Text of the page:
What’s more, many of the concerns about homophobia and racism at the men’s World Cup stem from wider cultural issues in Russia. The same problems are evident with sexism and misogyny, yet they are curiously absent from the discussion when it comes to football. Cultural problems that affect men extend into the sporting arena, but not those that affect women.
In 2017, the Russian parliament passed legislation loosening laws on domestic violence. Russian women who support the #MeToo movement have come up against draconian assembly laws that say only one person is permitted to make a public protest.
There are no campaigns in international men’s football that aim to stop sexism, or call for anti-sexism and an end to gender-based violence.
Meanwhile, the women and girls who have fought hard to play football often encounter negative responses from the general public and from the media. Sport sociologists have found that sportswomen are trivialised, sexualised and experience symbolic annihilation – they simply don’t exist in images of the sport. A recent poster depicting Iranian fans is a prime example. Not a single female face features.
Women’s and girls’ sporting achievements are reduced as a result of ridicule. Their bodies are considered sexual objects rather than for playing sport. Former FIFA president Sepp Blatter’s comment that women should play in tighter shorts to attract more fans to the game is a classic example of this. More recently, feminist author Laura Bates challenged FIFA for describing player Alex Morgan as “easy on the eye and good looks to match” as well as the FA for tweeting about “lionesses go back to being mothers, partners and daughters” after playing in the women’s World Cup.
It’s easy to imagine that this men’s World Cup in Russia will continue to disregard gender, sexism and misogyny. And yet, sport, specifically football, has potential to incite change, and reform.
Renaming to men’s football is an easy and simple step in the direction towards equality. We may as well start with the men’s World Cup 2018.
Diagnosing autism is expensive and time consuming, so a screening tool is used to filter out those people who are unlikely to be diagnosed as autistic. This is all well and good, but our latest research suggests that a widely used screening tool may be biased towards diagnosing more men than women.
Earlier studies have cast doubt on the ability of one of the leading screening tools, called Autism-Spectrum Quotient, to accurately identify people with autism. Our study decided to look at another screening tool that hasn’t yet been investigated: the Ritvo Autism Asperger Diagnostic Scale-Revised (RAADS-R), a widely used questionnaire for assessing autism in adults with average or above average intelligence.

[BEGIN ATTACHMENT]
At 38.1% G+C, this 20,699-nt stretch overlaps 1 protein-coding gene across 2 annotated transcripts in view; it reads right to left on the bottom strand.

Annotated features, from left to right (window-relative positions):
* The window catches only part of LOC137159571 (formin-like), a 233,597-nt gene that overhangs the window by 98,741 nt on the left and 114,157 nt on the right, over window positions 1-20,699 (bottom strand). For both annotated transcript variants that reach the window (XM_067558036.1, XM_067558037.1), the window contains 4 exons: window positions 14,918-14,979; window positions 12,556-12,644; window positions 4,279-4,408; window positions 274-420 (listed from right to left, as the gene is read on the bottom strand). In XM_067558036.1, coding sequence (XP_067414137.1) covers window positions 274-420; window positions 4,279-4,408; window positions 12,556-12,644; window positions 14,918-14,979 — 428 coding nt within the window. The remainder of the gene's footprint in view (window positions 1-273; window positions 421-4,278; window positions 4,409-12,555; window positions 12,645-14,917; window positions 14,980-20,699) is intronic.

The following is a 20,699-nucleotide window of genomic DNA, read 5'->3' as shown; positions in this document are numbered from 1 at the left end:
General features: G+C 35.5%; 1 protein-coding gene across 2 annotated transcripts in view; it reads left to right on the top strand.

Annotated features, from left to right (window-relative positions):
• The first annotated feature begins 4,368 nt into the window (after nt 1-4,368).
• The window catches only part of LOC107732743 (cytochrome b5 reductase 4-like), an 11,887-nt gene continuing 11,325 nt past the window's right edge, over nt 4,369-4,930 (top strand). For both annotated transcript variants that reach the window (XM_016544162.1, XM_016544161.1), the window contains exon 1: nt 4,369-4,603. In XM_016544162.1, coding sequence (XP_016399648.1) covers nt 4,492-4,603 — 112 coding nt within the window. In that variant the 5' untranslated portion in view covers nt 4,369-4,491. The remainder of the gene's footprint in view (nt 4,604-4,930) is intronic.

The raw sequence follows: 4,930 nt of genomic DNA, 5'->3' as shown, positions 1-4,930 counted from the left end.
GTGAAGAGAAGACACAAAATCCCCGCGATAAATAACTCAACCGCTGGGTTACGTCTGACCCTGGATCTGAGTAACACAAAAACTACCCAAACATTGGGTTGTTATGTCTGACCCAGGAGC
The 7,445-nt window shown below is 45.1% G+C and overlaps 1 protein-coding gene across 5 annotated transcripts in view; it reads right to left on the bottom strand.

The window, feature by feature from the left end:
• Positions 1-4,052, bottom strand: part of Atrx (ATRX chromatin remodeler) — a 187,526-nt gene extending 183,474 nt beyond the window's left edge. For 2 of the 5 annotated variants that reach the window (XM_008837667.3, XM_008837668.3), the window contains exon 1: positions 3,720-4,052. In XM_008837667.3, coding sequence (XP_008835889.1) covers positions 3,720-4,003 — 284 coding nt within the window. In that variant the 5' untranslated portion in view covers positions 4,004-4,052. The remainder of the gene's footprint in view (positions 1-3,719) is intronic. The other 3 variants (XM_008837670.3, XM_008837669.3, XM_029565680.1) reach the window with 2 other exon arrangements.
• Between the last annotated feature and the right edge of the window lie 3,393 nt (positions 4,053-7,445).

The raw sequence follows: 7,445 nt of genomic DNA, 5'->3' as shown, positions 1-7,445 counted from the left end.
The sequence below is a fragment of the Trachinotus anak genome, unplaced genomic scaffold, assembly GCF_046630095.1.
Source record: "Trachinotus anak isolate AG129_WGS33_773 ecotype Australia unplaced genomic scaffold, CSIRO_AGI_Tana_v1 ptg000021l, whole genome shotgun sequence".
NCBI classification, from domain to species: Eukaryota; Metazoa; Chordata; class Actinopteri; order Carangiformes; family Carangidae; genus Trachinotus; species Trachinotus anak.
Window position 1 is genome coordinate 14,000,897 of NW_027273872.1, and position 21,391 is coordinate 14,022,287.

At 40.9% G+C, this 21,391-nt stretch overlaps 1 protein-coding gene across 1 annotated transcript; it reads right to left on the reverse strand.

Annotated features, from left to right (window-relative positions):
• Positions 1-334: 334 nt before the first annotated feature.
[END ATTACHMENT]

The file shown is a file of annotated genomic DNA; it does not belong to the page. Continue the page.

We compiled the RAADS-R scores of over 200 people who had a formal diagnosis of autism. We compared scores between autistic men and autistic women on four different symptom areas: difficulties with social relationships, difficulties with language, unusual sensory experiences or motor problems, and “circumscribed interests” (a tendency to have very strong, fixed interests).
As there are known sex differences in these areas – for example, with women being better at hiding social and communicative difficulties, and men being more likely to show obvious, and hence easier to detect, circumscribed interests – we wanted to know whether RAADS-R was able to pick up these differences.
Our analysis showed that it didn’t: we found no sex differences in RAADS-R scores between autistic men and women in social relatedness, language and circumscribed interests.
A possible explanation for this result is that, since RAADS-R depends on people accurately judging and reporting their own symptoms, sex differences may only emerge when behaviour is diagnosed by an experienced clinician. Previous studies have shown that autistic people often lack insight into their own behaviour and find it difficult to report their own symptoms.
Another likely reason for finding no sex difference in autism traits is that this and most other studies only include autistic people who have received a formal diagnosis through assessment with the very tools and tests we are investigating. As diagnostic and screening tools (including RAADS-R) were developed with male samples, they are most likely to identify autistic women with the most male-like profiles.
This might explain why fewer women tend to be diagnosed. It could be, then, that the screening tests filter out all of the autistic women with more female-like autism traits, and the autistic women with more male-like traits go on to be diagnosed. Or it could be that the underlying sample is biased because the formal diagnostic tools select people with more male-like traits, and the screening tool merely reflects this underlying bias.